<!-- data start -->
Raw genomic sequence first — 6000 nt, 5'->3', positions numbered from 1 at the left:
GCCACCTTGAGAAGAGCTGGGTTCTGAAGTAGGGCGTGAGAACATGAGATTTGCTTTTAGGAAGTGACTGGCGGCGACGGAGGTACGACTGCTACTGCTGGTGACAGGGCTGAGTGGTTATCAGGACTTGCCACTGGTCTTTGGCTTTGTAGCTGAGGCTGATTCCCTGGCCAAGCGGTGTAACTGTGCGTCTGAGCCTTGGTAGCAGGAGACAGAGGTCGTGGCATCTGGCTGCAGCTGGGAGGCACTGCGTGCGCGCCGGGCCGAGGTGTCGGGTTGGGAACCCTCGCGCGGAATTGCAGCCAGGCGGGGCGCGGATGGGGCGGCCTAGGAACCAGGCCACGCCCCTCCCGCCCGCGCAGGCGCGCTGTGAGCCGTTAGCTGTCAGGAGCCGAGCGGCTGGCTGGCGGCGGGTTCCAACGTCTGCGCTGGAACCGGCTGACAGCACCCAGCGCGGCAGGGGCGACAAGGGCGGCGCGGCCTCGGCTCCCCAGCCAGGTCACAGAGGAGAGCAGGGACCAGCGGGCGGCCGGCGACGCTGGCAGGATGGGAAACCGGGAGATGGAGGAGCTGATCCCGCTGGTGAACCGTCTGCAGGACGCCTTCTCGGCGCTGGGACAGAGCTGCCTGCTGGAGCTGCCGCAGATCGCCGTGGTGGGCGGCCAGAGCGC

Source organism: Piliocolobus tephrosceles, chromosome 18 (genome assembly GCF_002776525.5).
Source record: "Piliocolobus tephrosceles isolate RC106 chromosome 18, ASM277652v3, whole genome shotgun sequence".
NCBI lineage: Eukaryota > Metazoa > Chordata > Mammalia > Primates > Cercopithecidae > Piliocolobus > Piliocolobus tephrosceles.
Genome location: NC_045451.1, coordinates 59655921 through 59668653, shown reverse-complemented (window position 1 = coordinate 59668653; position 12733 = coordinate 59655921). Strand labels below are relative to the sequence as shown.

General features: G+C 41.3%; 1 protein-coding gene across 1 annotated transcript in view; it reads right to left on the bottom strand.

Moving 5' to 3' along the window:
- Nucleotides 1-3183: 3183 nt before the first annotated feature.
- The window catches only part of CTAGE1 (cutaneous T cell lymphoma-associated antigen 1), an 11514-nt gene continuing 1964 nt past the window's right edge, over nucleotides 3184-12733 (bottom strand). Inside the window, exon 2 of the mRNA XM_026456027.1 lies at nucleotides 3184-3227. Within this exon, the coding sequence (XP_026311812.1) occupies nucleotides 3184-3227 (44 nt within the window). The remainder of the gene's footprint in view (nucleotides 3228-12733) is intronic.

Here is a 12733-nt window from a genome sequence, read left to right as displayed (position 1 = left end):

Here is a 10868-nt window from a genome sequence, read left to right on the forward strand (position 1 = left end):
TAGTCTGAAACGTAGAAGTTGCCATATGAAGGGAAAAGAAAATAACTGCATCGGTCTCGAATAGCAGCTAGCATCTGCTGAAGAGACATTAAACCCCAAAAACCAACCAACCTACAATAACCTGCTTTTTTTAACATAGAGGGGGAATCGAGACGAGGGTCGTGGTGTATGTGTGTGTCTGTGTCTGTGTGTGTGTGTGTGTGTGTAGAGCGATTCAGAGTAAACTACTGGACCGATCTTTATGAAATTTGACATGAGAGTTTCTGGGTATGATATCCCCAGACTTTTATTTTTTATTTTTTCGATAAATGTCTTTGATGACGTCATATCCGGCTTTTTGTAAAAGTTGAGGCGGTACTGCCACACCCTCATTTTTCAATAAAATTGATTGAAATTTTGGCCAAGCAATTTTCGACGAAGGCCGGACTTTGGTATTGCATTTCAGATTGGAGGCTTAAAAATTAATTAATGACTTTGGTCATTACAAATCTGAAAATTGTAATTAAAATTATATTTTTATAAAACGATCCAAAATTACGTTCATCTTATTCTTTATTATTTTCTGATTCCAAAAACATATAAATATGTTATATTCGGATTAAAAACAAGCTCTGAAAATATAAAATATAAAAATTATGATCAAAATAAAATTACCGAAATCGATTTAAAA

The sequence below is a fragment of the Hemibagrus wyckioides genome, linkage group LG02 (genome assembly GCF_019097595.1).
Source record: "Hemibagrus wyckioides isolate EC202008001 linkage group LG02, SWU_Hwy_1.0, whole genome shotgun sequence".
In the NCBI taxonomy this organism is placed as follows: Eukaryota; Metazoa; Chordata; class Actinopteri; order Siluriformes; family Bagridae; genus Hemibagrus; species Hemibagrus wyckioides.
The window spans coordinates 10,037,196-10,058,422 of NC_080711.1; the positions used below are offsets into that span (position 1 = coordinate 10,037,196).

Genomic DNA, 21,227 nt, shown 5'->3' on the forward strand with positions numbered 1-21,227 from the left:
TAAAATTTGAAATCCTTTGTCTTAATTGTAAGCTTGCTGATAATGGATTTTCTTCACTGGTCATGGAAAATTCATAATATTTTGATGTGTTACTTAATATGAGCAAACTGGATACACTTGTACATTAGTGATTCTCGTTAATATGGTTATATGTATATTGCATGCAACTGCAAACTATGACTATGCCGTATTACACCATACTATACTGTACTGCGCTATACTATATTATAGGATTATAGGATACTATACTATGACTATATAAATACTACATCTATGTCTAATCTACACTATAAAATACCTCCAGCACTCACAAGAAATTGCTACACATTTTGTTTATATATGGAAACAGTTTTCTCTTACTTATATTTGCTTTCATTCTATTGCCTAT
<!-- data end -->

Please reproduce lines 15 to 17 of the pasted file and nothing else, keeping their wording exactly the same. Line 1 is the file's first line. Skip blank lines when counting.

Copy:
Source record: "Hemibagrus wyckioides isolate EC202008001 linkage group LG02, SWU_Hwy_1.0, whole genome shotgun sequence".
In the NCBI taxonomy this organism is placed as follows: Eukaryota; Metazoa; Chordata; class Actinopteri; order Siluriformes; family Bagridae; genus Hemibagrus; species Hemibagrus wyckioides.
The window spans coordinates 10,037,196-10,058,422 of NC_080711.1; the positions used below are offsets into that span (position 1 = coordinate 10,037,196).